As I continue to mess around with various ways of installing and running Kubernetes in my home lab using Rancher I keep coming up with different ways to solve similar problems. Each time I set it up using different host OSs I learn a bit more which my primary goal. The latest iteration uses CentOS 8 and allows for iSCSI based persistent storage to work properly. I want to use CentOS 8 because it includes a newer kernel required for doing buildx based multi-arch builds. In this post, I’d like to go through the process of setting up CentOS 8 with Docker and what utilities to install to support NFS and iSCSI based persistent storage so that it works properly with Rancher.
In my home setup I am combining Rancher 2.x running in a VM on Proxmox with a FreeNAS based system for persistent storage. The host(s) running the Kubernetes components installed by Rancher are also running on Proxmox using disk images created using the process described here. The FreeNAS system is exporting both NFS as well as iSCSI based storage. The NFS based storage uses “external-storage” while the iSCSI setup was using the “freenas-iscsi-provisioner.” Using these tools allows Kubernetes to create storage that can be handed over to Pods that ask for it. Since setting them up initially both projects have been deprecated in favor of https://github.com/democratic-csi/democratic-csi. Although the projects I use to expose NFS and iSCSI storage have been deprecated how to setup the worker system should remain the same regardless.
Starting with the base CentOS 8 template generated by the Packer process previously discussed, I install the following pieces which are available in the base OS:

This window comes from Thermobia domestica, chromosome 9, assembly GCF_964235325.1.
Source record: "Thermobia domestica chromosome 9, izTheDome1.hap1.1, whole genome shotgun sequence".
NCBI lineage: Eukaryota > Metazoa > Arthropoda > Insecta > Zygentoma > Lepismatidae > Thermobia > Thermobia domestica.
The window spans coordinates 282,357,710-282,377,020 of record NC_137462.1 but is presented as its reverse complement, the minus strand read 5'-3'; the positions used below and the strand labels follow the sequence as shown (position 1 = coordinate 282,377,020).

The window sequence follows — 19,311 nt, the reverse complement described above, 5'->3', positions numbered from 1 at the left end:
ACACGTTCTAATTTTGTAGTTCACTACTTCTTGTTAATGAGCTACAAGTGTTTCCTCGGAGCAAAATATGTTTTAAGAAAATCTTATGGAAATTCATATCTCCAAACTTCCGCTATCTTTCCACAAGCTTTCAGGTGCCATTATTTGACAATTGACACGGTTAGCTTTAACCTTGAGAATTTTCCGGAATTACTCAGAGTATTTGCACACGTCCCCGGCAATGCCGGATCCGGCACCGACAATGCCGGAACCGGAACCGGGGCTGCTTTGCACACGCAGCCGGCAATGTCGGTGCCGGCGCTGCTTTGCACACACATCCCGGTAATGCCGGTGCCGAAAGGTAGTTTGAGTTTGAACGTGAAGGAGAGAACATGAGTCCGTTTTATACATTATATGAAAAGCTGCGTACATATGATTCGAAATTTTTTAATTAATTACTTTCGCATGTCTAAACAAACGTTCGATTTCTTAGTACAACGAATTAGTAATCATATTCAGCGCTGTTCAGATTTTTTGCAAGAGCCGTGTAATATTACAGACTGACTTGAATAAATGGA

These two software packages will install the necessary underlying components to allow the OS to mount NFS shares as well as discover and access iSCSI based shares. I then installed Docker using the process defined at https://linuxconfig.org/how-to-install-docker-in-rhel-8. Last, you will want to ensure firewalld has been removed, Docker has been enabled (using
systemctl enable docker), selinux is disabled and the system rebooted. It is possible to install Rancher with selinux enabled if you prefer, refer to their documentation on how to do so.
With these prerequisites taken care of I moved on to installing Kubernetes onto the system. In Rancher with an existing cluster this is done by editing the cluster, selecting the desired options and then copy/pasting the command shown, which will look similar to this:
In my setup I wanted the new machine to take over all duties so I could delete the old one.
Once this is complete you need to edit how the Kubelet is run. This is because Rancher runs everything from Docker containers and the container that runs Kubelet is based on Debian which has different paths for iscsiadm. The general process is defined at https://github.com/rancher/rancher/issues/15118 but I found I had to add additional mounts to get it all working. To edit the how Kubelet is run edit the cluster and then click the Edit as YAML button. Find where kubelet is defined and add the following just under it:
extra_binds: - '/etc/iscsi:/etc/iscsi' - '/sbin/iscsiadm:/sbin/iscsiadm' - '/usr/lib64/libopeniscsiusr.so.0.2.0:/usr/lib/libopeniscsiusr.so.0.2.0'
It should look like this when finished:
When done click save and Kubelet will be restarted. Once finished Kubernetes should have no troubles accessing NFS and iSCSI based shares.